VR Films Are Going to Be All Over Sundance in 2015

Dec 11, 2014

Image courtesy: Kaiju Fury!

By Angela Watercutter

Next month, a giant industry gathering is going to be flooded with virtual-reality experiences: the Birdly flight simulator; something that lets users confront a kaiju attack; an Oculus Rift-enabled spin on combat training; even a VR installation that lets you go to a college party. But this isn’t the line-up for CES—it’s the Sundance Film Festival.

After bringing a handful of Oculus Rift installations to Sundance in 2014, the festival’s New Frontier program, which focuses on innovation in filmmaking, is doubling down and bringing in a much larger slate of virtual reality experiences for 2015. Of the 13 installations in the program, nine feature VR and one of the remaining four—a videogame-esque piece about the Iranian Revolution in 1979—could have a virtual version one day. It’s a slate, senior programmer Shari Frilot says, that shows VR is “a point of conversation that’s going to be really relevant to festival audiences and filmmakers.”

“I’ve never really seen anything like this where a new technology is so muscularly poised to hit the market,” says Frilot, who has curated the New Frontier program for nine years. “This is the year that we’re really going to get wired into this hardware in a major way. It really has the potential to shift the [filmmaking] terrain quite a bit in a very significant and deep way.”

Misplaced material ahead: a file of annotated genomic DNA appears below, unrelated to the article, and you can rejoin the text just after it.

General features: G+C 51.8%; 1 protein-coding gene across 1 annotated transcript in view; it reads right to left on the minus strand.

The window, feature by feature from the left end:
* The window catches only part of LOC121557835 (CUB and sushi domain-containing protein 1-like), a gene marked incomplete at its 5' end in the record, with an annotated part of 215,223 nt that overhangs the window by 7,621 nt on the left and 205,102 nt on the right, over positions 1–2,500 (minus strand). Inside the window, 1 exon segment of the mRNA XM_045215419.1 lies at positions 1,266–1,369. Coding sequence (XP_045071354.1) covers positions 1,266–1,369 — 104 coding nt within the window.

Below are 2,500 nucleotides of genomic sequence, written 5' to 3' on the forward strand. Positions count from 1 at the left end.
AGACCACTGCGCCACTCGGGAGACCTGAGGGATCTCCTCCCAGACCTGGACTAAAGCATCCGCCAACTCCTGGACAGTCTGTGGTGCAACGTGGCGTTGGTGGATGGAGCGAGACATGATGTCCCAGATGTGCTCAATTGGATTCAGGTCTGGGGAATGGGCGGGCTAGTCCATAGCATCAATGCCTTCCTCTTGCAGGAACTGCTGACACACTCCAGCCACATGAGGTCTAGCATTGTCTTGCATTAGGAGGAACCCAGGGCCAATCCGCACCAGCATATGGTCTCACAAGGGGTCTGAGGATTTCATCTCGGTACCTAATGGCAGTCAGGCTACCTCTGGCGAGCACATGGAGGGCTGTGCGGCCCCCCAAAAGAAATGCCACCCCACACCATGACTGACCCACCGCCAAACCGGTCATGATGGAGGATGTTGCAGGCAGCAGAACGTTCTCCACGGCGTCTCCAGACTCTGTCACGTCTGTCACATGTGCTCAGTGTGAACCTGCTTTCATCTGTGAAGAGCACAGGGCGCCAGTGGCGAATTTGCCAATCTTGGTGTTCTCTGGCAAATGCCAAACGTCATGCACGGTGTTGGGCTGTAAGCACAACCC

Oculus, of course, has been to Sundance before. In 2012, a pre-Oculus Palmer Luckey made the VR goggles for Nonny de la Peña’s “immersive journalism” project Hunger in Los Angeles. (Peña will be back in 2015 with a piece on children in Syria.) Last January, festivalgoers got a taste of the space dogfighting game EVE: Valkyrie on the Rift, and multimedia artist Chris Milk brought an immersive version of his “Sound and Vision” Beck concert that was a hit with fans. He’ll also be returning for Sundance 2015.